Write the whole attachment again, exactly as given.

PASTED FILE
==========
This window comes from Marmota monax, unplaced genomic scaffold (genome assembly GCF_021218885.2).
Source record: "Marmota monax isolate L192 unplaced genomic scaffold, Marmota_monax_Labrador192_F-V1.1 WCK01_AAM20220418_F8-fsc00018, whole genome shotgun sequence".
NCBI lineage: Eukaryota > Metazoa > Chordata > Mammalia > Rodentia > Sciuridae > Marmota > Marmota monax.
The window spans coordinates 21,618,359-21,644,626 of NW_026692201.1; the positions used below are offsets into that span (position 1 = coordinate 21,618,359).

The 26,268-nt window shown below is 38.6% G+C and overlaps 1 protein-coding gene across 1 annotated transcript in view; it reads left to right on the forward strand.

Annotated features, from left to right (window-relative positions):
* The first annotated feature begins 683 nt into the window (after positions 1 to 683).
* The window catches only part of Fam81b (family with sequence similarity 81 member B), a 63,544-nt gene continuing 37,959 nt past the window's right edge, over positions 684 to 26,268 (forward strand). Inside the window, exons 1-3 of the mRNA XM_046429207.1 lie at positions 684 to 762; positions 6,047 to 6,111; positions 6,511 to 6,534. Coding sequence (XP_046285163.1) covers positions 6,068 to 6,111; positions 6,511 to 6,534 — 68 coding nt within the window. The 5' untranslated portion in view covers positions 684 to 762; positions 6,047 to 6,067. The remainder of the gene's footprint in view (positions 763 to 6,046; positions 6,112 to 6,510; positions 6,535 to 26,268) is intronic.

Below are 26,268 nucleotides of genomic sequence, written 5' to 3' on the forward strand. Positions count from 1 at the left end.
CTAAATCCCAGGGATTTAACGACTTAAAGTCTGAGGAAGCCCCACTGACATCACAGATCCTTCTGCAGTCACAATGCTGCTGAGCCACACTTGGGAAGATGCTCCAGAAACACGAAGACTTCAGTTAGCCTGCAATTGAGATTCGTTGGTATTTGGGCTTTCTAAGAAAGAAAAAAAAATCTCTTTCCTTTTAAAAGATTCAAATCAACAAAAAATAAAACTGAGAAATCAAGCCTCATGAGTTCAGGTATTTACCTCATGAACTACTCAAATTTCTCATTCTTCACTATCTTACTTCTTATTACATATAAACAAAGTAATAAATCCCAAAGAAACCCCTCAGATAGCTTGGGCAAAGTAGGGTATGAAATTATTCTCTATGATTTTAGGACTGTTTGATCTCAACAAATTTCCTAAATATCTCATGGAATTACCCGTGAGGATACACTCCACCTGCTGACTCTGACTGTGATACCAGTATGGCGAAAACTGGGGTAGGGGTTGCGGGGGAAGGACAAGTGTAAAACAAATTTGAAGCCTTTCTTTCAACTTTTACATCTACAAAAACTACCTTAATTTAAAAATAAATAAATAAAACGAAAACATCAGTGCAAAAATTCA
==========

This window comes from Marmota monax, unplaced genomic scaffold (genome assembly GCF_021218885.2).
Source record: "Marmota monax isolate L192 unplaced genomic scaffold, Marmota_monax_Labrador192_F-V1.1 WCK01_AAM20220418_F8-fsc00018, whole genome shotgun sequence".
NCBI lineage: Eukaryota > Metazoa > Chordata > Mammalia > Rodentia > Sciuridae > Marmota > Marmota monax.
The window spans coordinates 21,618,359-21,644,626 of NW_026692201.1; the positions used below are offsets into that span (position 1 = coordinate 21,618,359).

The 26,268-nt window shown below is 38.6% G+C and overlaps 1 protein-coding gene across 1 annotated transcript in view; it reads left to right on the forward strand.

Annotated features, from left to right (window-relative positions):
* The first annotated feature begins 683 nt into the window (after positions 1 to 683).
* The window catches only part of Fam81b (family with sequence similarity 81 member B), a 63,544-nt gene continuing 37,959 nt past the window's right edge, over positions 684 to 26,268 (forward strand). Inside the window, exons 1-3 of the mRNA XM_046429207.1 lie at positions 684 to 762; positions 6,047 to 6,111; positions 6,511 to 6,534. Coding sequence (XP_046285163.1) covers positions 6,068 to 6,111; positions 6,511 to 6,534 — 68 coding nt within the window. The 5' untranslated portion in view covers positions 684 to 762; positions 6,047 to 6,067. The remainder of the gene's footprint in view (positions 763 to 6,046; positions 6,112 to 6,510; positions 6,535 to 26,268) is intronic.

Below are 26,268 nucleotides of genomic sequence, written 5' to 3' on the forward strand. Positions count from 1 at the left end.
CTAAATCCCAGGGATTTAACGACTTAAAGTCTGAGGAAGCCCCACTGACATCACAGATCCTTCTGCAGTCACAATGCTGCTGAGCCACACTTGGGAAGATGCTCCAGAAACACGAAGACTTCAGTTAGCCTGCAATTGAGATTCGTTGGTATTTGGGCTTTCTAAGAAAGAAAAAAAAATCTCTTTCCTTTTAAAAGATTCAAATCAACAAAAAATAAAACTGAGAAATCAAGCCTCATGAGTTCAGGTATTTACCTCATGAACTACTCAAATTTCTCATTCTTCACTATCTTACTTCTTATTACATATAAACAAAGTAATAAATCCCAAAGAAACCCCTCAGATAGCTTGGGCAAAGTAGGGTATGAAATTATTCTCTATGATTTTAGGACTGTTTGATCTCAACAAATTTCCTAAATATCTCATGGAATTACCCGTGAGGATACACTCCACCTGCTGACTCTGACTGTGATACCAGTATGGCGAAAACTGGGGTAGGGGTTGCGGGGGAAGGACAAGTGTAAAACAAATTTGAAGCCTTTCTTTCAACTTTTACATCTACAAAAACTACCTTAATTTAAAAATAAATAAATAAAACGAAAACATCAGTGCAAAAATTCA